Writers: David Walker and Chuck Brown / Artist: Sanford Greene / Image
The sophomore issue of Bitter Root is here with more action, more backstory, and more putting white people in check!
What I really liked about the tandem of issue one and issue two, was that issue one did a really good job of dropping you into this world, while setting up the rules and the way everything works. From the Jinoo to the Fiif’no, all the way down to the Sangerye’s interactions with the police department, this is how things have always been, and this is how they’re supposed to be. But issue two throws a lot of that out. The rules that were set up last issue are now being challenged, pushed to their boundaries. It’s a great way to create believable conflict.
A thematic standout for me this time around was the differing philosophies of the main characters. We got to meet Ford Sangerye. The best way I can describe him is that he’s like Blade if Blade was as pragmatic as he was cool. Ma Etta and the group back home use medicine to cure the racist infected Jinoo, but Ford knows there aren’t enough resources to cure everyone, so he takes it upon himself to stop the disease from spreading by any means necessary, which results in some mind-blowing spreads for the audience. I like that the real world application of his ideology is rooted in the fact that not everyone is worth our time and energy when it comes to the conversation of racial prejudice. We can try and let everyone know what’s up, but some people are a lost cause.
We get some more time with the villainous Dr. Sylvester too, who represents a similar philosophy. He sends his girlfriend Miss Knightsdale to steal the Jinoo that Berg and Cullen cured in issue one. It’s then revealed that Sylvester and Knightsdale use purified souls to stem their own transformations into monsters. They clearly believe that we shouldn’t be saving these infected people either, but instead of killing them off, they’re using them to their advantage. I find it interesting that a character billed as being a protagonist subscribes to like-minded strategies that the main villain perpetuates. It’d be cool to see that explored in later issues.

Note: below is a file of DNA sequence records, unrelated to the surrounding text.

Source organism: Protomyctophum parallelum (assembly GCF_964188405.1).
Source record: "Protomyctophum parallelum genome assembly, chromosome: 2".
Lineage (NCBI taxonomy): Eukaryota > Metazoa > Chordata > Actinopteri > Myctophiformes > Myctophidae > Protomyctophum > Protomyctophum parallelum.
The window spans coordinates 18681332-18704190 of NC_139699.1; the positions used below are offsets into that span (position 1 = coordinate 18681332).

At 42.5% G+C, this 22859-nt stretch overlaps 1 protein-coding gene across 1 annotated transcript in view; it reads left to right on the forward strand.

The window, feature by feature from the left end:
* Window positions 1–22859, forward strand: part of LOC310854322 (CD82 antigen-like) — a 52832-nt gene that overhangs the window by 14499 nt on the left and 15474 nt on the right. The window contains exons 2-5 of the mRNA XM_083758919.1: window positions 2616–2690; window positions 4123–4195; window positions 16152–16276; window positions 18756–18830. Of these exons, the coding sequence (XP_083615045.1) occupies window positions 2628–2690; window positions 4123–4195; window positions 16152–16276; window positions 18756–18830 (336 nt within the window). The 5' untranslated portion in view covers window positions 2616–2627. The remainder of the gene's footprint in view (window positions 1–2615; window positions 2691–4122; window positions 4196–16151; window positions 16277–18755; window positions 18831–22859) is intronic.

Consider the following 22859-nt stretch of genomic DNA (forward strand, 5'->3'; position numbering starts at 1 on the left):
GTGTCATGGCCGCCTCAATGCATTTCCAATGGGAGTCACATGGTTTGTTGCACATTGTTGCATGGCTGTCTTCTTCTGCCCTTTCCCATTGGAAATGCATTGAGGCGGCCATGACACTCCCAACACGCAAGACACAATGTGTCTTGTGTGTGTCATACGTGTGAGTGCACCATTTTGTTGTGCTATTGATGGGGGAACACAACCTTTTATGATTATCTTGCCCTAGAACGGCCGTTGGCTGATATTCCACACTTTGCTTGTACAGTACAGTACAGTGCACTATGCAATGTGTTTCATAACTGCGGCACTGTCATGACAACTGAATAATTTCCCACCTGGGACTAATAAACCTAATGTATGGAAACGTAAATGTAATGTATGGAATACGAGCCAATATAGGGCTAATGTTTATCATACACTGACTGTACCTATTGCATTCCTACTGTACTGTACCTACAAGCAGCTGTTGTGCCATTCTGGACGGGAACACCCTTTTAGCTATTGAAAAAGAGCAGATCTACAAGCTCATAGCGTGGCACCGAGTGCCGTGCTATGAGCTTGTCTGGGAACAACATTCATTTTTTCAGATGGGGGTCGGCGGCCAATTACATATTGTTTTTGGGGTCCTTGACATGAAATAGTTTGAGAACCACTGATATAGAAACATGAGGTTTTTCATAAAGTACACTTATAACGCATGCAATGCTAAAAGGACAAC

I’d be remiss if I didn’t take a second to talk about Sanford Greene’s art. As I said before, we got a helping of some incredible action sequences this issue, particularly between Ford and a group of Klansmen. What was so dope about this sequence, aside from the adrenaline-inducing layouts, was that we got to see the transformation from racist human to Jinoo. And it was not pretty (in the best way). I’m talking skin discoloration, body distortion—the whole nine. It was interesting to see that the transformation into this ugly monster was just as hard to witness as the metaphor that it stands in place for.
In addition to the comic, we got some mini-essays in the back of the issue from Dr. Kinitra Brooks and John Jennings. Dr. Brooks focused on the real world application of conjure and rootwork, and it’s relation to the characters in the story. And John Jennings talked about Alain LeRoy Locke and his anthology The New Negro, that was published in 1925, which displayed a range of black creativity almost as a form of evidence to prove that black people were capable of more than they were perceived to be. These two short intros into deeper topics really help flesh out the world of Bitter Root and make it feel that much more tangible.
Bitter Root #2 flips the rules it established in issue one on their head while piling on a healthy serving of action, backstory, and philosophy. Oh, and if you like racist Klansman getting what’s coming to them, you’ll feel seen.
9.5 Soul-Sucking Sylvesters out of 10
Reading Bitter Root? Find BNP’s other reviews here.
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